Spoof: a humorous imitation of something, typically a film or a particular genre of film, in which its characteristic features are exaggerated for comic effect.
Parody: an imitation of the style of a particular writer, artist, or genre with deliberate exaggeration for comic effect.
Spoofs and parodies!! They are everywhere: newspapers YouTube and every other imaginable place. As clearly stated by the definitions above a spoof or a parody is the more exaggerated and comic form of an artist’s work. However, it needs to be borne in mind that the entire spoof or parody is based and sourced entirely from the original work i.e., the spoof or parody has been substantially copied from the original work. In that case, wouldn’t that amount to a copyright infringement?
This concern has been addressed by the Court in the case of Civic Chandran v. Ammini Amma. The case of Civic Chandran sought to clarify as to what would amount to fair dealing and to what extent can content be copied from an original source.
The Civic Chandran Case
In the year 1952, Thoppil Bhasi, a famous playwright wrote a drama titled Ningal Enne Communistakki. The drama was staged several times and garnered widespread appreciation and popularity. All the rights in the play were vested with Thoppil Bhasi and after his demise were transferred to his legal heirs. In 1995, the defendant wrote a drama called Ningal Are Communistakki. This drama was styled as a counter-drama to the drama written by Thoppil Bhasi and was published in the Malayalam edition of India Today. It was claimed by the plaintiff that the counter-drama was based substantially on the original work and therefore amounted to copyright infringement.
Since the Indian Copyright Act does not provide for the definition of fair dealing, the Court had to rely on the case of Hubbard v. Vosper. During the course of its proceedings, the Court laid down three guidelines to determine whether the taking from the original source would amount to a fair dealing or a copyright infringement. The Court held that the quantum and value of the matter taken in relation to the comment or criticism, the purpose for which it was taken and the likelihood of competition between the two will determine whether the taking amounts to a fair dealing or not.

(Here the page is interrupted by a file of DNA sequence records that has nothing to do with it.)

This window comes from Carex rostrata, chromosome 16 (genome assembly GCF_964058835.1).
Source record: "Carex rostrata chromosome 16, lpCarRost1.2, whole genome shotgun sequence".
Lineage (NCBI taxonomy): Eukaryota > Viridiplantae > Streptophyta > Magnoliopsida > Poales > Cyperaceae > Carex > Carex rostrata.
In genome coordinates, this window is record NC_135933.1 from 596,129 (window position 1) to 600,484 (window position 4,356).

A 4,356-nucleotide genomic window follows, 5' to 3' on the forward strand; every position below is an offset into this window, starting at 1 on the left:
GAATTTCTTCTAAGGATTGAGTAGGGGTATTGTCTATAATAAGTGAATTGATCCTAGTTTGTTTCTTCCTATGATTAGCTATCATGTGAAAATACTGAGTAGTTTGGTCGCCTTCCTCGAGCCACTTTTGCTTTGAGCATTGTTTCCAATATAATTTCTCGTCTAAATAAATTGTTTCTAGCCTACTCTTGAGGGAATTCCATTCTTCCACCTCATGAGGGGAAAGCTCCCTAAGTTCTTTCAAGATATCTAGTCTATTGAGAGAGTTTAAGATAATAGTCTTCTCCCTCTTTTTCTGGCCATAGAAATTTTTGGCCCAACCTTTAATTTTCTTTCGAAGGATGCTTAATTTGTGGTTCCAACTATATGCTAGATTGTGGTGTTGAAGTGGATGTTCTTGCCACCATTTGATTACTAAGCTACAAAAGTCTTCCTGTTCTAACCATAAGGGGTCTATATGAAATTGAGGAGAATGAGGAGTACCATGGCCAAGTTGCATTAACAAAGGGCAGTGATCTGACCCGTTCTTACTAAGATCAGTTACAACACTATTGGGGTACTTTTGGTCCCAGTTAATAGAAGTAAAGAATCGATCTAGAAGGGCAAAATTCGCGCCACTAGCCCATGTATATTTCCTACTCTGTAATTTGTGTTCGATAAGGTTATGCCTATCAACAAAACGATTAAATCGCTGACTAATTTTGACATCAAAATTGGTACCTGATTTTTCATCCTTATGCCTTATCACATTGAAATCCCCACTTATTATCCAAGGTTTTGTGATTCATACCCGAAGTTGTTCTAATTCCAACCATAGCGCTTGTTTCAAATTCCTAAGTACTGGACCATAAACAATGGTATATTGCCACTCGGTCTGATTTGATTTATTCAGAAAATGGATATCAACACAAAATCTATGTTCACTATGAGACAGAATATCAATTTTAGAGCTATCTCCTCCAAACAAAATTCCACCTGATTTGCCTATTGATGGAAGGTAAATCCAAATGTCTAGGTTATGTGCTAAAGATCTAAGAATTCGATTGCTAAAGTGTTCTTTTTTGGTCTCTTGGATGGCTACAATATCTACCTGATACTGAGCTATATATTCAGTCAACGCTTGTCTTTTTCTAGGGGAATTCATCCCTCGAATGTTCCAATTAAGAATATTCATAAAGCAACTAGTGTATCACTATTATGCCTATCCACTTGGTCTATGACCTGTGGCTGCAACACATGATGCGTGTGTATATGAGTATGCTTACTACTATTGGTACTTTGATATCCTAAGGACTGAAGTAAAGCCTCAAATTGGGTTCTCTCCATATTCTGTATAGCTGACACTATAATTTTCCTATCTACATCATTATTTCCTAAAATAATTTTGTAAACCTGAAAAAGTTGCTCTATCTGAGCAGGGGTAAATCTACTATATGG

In the instant case, the Court held that the scenes and characters were not borrowed from the latter for the purpose of reproduction of the drama in any substantial manner. Further, the Court held that the aim was not to imitate the drama or to produce anything similar. The real objective of the counter-drama was to criticize the ideology depicted in the drama and to show how the drama had been unsuccessful in achieving the targets it had purported to have aimed for. Hence, the Court said that there was enough material in the counter-drama to show that the defendant had used labour and skill of his own and the differences between the original drama and the counter-drama could not be considered inconsequential.
What is the law now?
Though the Indian Copyright Act still lacks the definition of fair dealing, it does list out acts that would be a fair dealing and would therefore not amount to a copyright infringement. This has been expressed under Section 52 of the Indian Copyright Act. Therefore as long as the work in question falls under the criteria listed under Section 52, it would not amount to copyright infringement.